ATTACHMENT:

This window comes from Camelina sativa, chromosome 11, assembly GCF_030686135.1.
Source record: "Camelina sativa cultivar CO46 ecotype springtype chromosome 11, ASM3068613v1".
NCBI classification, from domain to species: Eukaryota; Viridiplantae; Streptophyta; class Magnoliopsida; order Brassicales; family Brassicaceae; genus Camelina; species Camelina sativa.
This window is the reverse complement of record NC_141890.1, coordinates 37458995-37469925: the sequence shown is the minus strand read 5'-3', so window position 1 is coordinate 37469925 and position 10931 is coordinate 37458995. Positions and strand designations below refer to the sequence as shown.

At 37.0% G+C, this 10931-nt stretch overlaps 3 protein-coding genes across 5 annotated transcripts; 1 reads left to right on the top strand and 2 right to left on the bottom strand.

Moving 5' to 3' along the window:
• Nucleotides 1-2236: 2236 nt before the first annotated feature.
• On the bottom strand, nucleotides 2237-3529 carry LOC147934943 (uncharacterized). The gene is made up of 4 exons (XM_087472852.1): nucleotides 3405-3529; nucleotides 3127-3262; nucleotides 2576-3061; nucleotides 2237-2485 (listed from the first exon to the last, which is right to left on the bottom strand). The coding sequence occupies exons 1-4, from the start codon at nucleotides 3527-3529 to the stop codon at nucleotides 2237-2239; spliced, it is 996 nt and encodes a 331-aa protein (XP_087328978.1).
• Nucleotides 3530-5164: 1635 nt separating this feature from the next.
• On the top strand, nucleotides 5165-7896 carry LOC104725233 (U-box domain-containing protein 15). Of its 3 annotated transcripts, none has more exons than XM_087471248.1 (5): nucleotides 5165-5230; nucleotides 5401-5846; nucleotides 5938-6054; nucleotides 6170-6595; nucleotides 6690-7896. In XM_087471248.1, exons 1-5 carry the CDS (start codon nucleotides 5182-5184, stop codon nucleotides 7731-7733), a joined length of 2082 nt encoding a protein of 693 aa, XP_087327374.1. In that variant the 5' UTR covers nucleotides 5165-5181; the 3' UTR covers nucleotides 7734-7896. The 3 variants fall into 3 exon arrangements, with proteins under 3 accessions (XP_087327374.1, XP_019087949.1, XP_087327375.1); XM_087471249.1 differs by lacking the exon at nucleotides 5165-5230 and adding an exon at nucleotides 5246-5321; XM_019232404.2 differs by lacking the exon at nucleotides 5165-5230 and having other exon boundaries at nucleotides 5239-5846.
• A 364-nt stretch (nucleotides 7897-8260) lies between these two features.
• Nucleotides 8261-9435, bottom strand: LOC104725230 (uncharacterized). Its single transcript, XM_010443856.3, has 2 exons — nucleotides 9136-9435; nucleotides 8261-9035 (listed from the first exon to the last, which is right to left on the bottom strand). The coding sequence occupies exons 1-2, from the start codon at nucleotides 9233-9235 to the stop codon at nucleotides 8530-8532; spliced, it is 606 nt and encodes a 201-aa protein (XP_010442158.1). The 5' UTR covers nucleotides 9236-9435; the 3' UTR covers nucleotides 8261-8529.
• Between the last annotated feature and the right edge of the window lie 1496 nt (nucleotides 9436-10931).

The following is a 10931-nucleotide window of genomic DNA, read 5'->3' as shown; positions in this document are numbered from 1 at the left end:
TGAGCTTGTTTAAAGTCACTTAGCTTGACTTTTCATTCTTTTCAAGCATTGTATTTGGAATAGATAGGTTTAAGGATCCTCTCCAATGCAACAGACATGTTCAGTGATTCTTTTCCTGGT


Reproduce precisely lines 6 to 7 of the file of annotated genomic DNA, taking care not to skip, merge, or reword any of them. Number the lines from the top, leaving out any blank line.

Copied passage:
Moving 5' to 3' along the window:
• Nucleotides 1-2236: 2236 nt before the first annotated feature.